In a previous post, I offered an operational definition of a “smart” system, positing that if the output of a system is:
- trusted, and
- pertinent; and therefore
- more valuable than the input
…then the system is (relatively) “smart.” I’m hoping that’s fairly easy to buy, at least provisionally; after all, only a pretty stupid system would produce output that was ambiguous, inaccurate, outdated, self-contradictory, irrelevant, or of no more value than its input.
The logicians out there might observe that a smart system, as characterized above, is a lot like a valid argument: it is “truth-preserving.” If the premises (input) of a valid argument are true, its conclusion (output) must be true. We demand a bit more than that from our smart system, however; we require that its output not make us say “d’uh!” In order to be more valuable than its input, a smart system’s output must be, to some extent, unobvious; it must elicit more of an “aha!” The smart system is like the clever, valid argument. (Gödel’s Theorem, however, is too clever for any system. Just a bit less clever than that will do.)
Let’s look at a particular class of information system – the “Business Intelligence” (BI) system. Its name, at least, seems to promise “smarts”. Of course, “intelligence”, in this context, refers more to the output of a successful process – an investigation, perhaps – than to the nature of the process, itself. Consider military intelligence: extremely valuable information that “our side” came by through a process of putting together a bunch of seemingly unrelated and uninteresting scraps of data. Traditionally, the “putting together” – the process – is organic to a group of clever human beings, who analyze, organize and scan the data for patterns – the “signal” hidden in the “noise”. Increasingly, however, that raw, relatively uninteresting data is fed into automated systems that store, characterize and index it, and assist the human investigators greatly in their analytic process – for example, by producing graphical representations of the data (“visualizing” it). Appropriately, such systems, as a class, are called “analytics”. “BI” is a term often used interchangeably with “analytics” in referring to such systems, when used in search of business-oriented “intelligence”.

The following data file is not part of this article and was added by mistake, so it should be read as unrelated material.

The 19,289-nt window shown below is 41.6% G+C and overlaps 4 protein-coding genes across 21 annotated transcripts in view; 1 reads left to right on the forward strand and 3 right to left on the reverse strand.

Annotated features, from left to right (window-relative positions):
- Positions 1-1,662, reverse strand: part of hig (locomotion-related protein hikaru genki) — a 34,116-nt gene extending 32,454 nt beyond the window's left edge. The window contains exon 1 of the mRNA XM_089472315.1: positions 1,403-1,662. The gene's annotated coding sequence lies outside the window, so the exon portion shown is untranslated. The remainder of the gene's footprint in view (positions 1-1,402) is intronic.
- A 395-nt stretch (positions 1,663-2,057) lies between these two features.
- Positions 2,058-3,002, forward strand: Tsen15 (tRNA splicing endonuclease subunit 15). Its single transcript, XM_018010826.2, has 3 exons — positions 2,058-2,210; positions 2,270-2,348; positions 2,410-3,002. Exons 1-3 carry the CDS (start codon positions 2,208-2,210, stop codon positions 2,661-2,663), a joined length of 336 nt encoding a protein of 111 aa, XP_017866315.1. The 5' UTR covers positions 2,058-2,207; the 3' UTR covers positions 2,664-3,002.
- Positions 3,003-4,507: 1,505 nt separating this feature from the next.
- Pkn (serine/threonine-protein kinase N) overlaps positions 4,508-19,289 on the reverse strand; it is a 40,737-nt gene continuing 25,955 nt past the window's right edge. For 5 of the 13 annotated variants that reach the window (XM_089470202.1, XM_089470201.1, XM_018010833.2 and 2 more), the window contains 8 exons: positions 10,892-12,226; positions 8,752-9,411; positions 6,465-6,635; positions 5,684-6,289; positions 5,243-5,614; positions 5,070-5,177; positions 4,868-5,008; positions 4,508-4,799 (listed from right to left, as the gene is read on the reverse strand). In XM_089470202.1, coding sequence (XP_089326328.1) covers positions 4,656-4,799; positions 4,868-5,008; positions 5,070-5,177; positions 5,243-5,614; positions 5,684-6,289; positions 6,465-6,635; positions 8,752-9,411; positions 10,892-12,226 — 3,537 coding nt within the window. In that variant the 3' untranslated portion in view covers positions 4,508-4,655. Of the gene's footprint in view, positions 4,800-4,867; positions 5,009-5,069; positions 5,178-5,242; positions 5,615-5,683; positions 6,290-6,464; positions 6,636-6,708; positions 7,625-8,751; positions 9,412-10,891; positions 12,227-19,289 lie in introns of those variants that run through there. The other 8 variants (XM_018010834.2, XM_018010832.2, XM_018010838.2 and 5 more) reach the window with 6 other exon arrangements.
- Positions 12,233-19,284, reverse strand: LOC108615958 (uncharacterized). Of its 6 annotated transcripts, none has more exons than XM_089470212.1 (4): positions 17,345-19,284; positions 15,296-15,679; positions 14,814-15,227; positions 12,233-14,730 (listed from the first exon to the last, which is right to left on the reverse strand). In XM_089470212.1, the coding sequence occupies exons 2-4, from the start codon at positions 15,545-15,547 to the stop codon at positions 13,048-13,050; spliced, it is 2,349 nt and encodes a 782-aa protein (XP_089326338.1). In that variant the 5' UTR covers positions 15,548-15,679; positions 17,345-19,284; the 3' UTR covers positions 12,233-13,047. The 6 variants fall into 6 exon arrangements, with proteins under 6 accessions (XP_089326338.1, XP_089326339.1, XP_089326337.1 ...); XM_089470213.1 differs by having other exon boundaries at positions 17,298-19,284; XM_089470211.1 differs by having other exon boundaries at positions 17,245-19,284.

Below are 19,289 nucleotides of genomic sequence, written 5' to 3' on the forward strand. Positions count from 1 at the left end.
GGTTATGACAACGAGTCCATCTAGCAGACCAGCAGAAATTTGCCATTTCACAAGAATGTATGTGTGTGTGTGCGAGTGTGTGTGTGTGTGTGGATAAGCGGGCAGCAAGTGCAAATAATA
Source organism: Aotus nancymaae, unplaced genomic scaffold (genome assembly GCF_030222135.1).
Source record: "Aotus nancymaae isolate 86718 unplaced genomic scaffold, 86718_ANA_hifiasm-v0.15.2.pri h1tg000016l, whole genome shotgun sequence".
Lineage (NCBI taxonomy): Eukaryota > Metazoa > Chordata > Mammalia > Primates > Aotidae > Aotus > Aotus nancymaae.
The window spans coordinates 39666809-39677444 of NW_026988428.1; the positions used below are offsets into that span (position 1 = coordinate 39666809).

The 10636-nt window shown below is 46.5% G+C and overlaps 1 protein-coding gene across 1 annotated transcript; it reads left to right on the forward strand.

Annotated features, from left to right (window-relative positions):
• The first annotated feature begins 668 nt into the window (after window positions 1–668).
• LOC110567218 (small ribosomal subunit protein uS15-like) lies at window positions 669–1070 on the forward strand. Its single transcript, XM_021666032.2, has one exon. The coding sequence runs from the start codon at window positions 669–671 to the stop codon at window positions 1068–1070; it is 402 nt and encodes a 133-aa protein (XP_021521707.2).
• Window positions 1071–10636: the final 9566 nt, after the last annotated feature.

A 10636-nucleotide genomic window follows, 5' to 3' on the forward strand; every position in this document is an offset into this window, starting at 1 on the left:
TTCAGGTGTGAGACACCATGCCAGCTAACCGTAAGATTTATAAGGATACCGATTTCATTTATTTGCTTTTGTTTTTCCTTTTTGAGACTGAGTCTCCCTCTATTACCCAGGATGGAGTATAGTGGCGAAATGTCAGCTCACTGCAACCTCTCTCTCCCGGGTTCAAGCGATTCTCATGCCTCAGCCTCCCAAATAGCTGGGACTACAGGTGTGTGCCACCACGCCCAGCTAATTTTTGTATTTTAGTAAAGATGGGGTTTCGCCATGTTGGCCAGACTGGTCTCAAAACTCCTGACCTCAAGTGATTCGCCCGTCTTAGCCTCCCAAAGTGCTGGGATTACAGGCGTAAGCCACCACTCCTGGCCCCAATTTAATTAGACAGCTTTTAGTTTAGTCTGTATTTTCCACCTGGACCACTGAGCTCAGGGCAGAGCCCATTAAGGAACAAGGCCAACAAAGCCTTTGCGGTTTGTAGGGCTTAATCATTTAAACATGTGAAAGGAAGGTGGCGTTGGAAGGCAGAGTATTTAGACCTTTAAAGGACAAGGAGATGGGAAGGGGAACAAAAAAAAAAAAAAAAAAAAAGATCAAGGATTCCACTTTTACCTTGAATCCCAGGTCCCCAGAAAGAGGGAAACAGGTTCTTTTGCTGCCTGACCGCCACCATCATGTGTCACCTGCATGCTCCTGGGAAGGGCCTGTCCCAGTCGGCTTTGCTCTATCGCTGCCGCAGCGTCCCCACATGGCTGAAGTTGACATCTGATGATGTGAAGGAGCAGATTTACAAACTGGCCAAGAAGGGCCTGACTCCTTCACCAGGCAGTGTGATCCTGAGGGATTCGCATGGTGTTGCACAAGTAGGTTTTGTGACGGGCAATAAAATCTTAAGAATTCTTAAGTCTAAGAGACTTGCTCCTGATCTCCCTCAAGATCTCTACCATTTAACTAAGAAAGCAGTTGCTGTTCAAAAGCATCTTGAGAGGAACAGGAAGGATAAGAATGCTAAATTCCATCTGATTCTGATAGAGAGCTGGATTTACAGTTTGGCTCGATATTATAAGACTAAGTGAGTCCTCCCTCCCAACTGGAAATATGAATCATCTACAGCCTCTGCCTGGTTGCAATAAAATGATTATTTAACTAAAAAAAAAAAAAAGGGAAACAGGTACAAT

To wrap up a post dedicated to the unobvious, let me (rather perversely) channel Captain Obvious: I would rather work toward the “aha” than the “d’uh.” Rather than automating a filing cabinet (although business do need more secure, accessible file space than ever before), I would rather build a system that can – by virtue of being “smart” – sift through a mountain of facts, identify and illustrate patterns, and arrive at a modicum of intelligence.